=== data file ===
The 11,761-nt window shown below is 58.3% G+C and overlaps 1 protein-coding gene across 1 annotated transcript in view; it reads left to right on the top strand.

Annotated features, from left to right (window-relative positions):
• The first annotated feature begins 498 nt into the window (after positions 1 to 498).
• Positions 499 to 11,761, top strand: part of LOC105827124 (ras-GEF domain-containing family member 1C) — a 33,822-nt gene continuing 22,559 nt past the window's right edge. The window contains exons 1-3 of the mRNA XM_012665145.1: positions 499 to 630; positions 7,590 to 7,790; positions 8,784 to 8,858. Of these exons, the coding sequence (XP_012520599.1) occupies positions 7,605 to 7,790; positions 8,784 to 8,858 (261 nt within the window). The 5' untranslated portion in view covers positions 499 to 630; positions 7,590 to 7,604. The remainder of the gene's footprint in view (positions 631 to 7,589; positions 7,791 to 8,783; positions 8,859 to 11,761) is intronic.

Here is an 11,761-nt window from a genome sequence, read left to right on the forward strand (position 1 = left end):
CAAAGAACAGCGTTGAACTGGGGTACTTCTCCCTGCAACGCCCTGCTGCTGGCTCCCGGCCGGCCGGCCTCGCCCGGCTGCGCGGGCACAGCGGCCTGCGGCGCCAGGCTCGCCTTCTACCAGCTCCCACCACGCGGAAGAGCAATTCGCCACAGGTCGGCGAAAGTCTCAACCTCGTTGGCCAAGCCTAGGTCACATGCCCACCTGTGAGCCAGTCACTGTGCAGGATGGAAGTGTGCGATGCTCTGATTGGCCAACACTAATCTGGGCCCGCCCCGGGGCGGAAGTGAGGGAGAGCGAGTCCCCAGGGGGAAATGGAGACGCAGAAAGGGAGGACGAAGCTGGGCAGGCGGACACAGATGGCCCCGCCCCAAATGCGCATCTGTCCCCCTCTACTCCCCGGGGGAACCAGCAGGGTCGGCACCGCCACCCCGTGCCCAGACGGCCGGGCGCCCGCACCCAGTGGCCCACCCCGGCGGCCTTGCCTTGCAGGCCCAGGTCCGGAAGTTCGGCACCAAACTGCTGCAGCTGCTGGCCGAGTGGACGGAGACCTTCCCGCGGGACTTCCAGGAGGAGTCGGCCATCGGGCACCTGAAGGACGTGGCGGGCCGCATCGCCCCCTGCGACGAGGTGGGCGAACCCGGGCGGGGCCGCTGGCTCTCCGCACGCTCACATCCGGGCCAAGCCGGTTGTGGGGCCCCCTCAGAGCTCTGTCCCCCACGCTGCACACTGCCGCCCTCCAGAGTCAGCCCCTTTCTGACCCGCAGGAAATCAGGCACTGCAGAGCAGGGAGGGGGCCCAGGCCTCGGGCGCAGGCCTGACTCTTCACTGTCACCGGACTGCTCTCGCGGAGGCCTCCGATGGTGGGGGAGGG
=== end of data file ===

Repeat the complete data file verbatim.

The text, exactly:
The 11,761-nt window shown below is 58.3% G+C and overlaps 1 protein-coding gene across 1 annotated transcript in view; it reads left to right on the top strand.

Annotated features, from left to right (window-relative positions):
• The first annotated feature begins 498 nt into the window (after positions 1 to 498).
• Positions 499 to 11,761, top strand: part of LOC105827124 (ras-GEF domain-containing family member 1C) — a 33,822-nt gene continuing 22,559 nt past the window's right edge. The window contains exons 1-3 of the mRNA XM_012665145.1: positions 499 to 630; positions 7,590 to 7,790; positions 8,784 to 8,858. Of these exons, the coding sequence (XP_012520599.1) occupies positions 7,605 to 7,790; positions 8,784 to 8,858 (261 nt within the window). The 5' untranslated portion in view covers positions 499 to 630; positions 7,590 to 7,604. The remainder of the gene's footprint in view (positions 631 to 7,589; positions 7,791 to 8,783; positions 8,859 to 11,761) is intronic.

Here is an 11,761-nt window from a genome sequence, read left to right on the forward strand (position 1 = left end):
CAAAGAACAGCGTTGAACTGGGGTACTTCTCCCTGCAACGCCCTGCTGCTGGCTCCCGGCCGGCCGGCCTCGCCCGGCTGCGCGGGCACAGCGGCCTGCGGCGCCAGGCTCGCCTTCTACCAGCTCCCACCACGCGGAAGAGCAATTCGCCACAGGTCGGCGAAAGTCTCAACCTCGTTGGCCAAGCCTAGGTCACATGCCCACCTGTGAGCCAGTCACTGTGCAGGATGGAAGTGTGCGATGCTCTGATTGGCCAACACTAATCTGGGCCCGCCCCGGGGCGGAAGTGAGGGAGAGCGAGTCCCCAGGGGGAAATGGAGACGCAGAAAGGGAGGACGAAGCTGGGCAGGCGGACACAGATGGCCCCGCCCCAAATGCGCATCTGTCCCCCTCTACTCCCCGGGGGAACCAGCAGGGTCGGCACCGCCACCCCGTGCCCAGACGGCCGGGCGCCCGCACCCAGTGGCCCACCCCGGCGGCCTTGCCTTGCAGGCCCAGGTCCGGAAGTTCGGCACCAAACTGCTGCAGCTGCTGGCCGAGTGGACGGAGACCTTCCCGCGGGACTTCCAGGAGGAGTCGGCCATCGGGCACCTGAAGGACGTGGCGGGCCGCATCGCCCCCTGCGACGAGGTGGGCGAACCCGGGCGGGGCCGCTGGCTCTCCGCACGCTCACATCCGGGCCAAGCCGGTTGTGGGGCCCCCTCAGAGCTCTGTCCCCCACGCTGCACACTGCCGCCCTCCAGAGTCAGCCCCTTTCTGACCCGCAGGAAATCAGGCACTGCAGAGCAGGGAGGGGGCCCAGGCCTCGGGCGCAGGCCTGACTCTTCACTGTCACCGGACTGCTCTCGCGGAGGCCTCCGATGGTGGGGGAGGG